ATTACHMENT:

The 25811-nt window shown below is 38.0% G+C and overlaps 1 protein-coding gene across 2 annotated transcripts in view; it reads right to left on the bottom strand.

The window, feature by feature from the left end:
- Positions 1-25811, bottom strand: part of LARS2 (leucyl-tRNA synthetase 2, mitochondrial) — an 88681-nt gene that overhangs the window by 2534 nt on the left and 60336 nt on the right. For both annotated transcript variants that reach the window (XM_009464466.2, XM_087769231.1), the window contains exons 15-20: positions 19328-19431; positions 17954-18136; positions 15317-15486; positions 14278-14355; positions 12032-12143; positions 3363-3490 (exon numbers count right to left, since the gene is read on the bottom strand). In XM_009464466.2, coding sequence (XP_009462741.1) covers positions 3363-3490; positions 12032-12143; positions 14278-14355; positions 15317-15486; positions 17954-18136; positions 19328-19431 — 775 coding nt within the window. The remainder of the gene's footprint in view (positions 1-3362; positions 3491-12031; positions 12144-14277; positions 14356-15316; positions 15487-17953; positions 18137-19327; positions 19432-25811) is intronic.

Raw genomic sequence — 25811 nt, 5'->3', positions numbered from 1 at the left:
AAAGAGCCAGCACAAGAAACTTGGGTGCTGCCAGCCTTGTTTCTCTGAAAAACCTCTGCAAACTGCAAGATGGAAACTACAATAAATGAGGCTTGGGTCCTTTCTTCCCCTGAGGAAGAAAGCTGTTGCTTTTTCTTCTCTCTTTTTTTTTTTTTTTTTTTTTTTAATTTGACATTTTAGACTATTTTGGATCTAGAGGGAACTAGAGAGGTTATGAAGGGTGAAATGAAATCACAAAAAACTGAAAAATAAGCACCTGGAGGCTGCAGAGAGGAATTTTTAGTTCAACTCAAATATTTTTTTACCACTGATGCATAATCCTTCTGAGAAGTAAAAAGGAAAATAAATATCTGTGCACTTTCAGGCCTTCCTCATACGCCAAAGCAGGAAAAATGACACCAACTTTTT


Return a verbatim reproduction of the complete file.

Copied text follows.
The 25811-nt window shown below is 38.0% G+C and overlaps 1 protein-coding gene across 2 annotated transcripts in view; it reads right to left on the bottom strand.

The window, feature by feature from the left end:
- Positions 1-25811, bottom strand: part of LARS2 (leucyl-tRNA synthetase 2, mitochondrial) — an 88681-nt gene that overhangs the window by 2534 nt on the left and 60336 nt on the right. For both annotated transcript variants that reach the window (XM_009464466.2, XM_087769231.1), the window contains exons 15-20: positions 19328-19431; positions 17954-18136; positions 15317-15486; positions 14278-14355; positions 12032-12143; positions 3363-3490 (exon numbers count right to left, since the gene is read on the bottom strand). In XM_009464466.2, coding sequence (XP_009462741.1) covers positions 3363-3490; positions 12032-12143; positions 14278-14355; positions 15317-15486; positions 17954-18136; positions 19328-19431 — 775 coding nt within the window. The remainder of the gene's footprint in view (positions 1-3362; positions 3491-12031; positions 12144-14277; positions 14356-15316; positions 15487-17953; positions 18137-19327; positions 19432-25811) is intronic.

Raw genomic sequence — 25811 nt, 5'->3', positions numbered from 1 at the left:
AAAGAGCCAGCACAAGAAACTTGGGTGCTGCCAGCCTTGTTTCTCTGAAAAACCTCTGCAAACTGCAAGATGGAAACTACAATAAATGAGGCTTGGGTCCTTTCTTCCCCTGAGGAAGAAAGCTGTTGCTTTTTCTTCTCTCTTTTTTTTTTTTTTTTTTTTTTTAATTTGACATTTTAGACTATTTTGGATCTAGAGGGAACTAGAGAGGTTATGAAGGGTGAAATGAAATCACAAAAAACTGAAAAATAAGCACCTGGAGGCTGCAGAGAGGAATTTTTAGTTCAACTCAAATATTTTTTTACCACTGATGCATAATCCTTCTGAGAAGTAAAAAGGAAAATAAATATCTGTGCACTTTCAGGCCTTCCTCATACGCCAAAGCAGGAAAAATGACACCAACTTTTT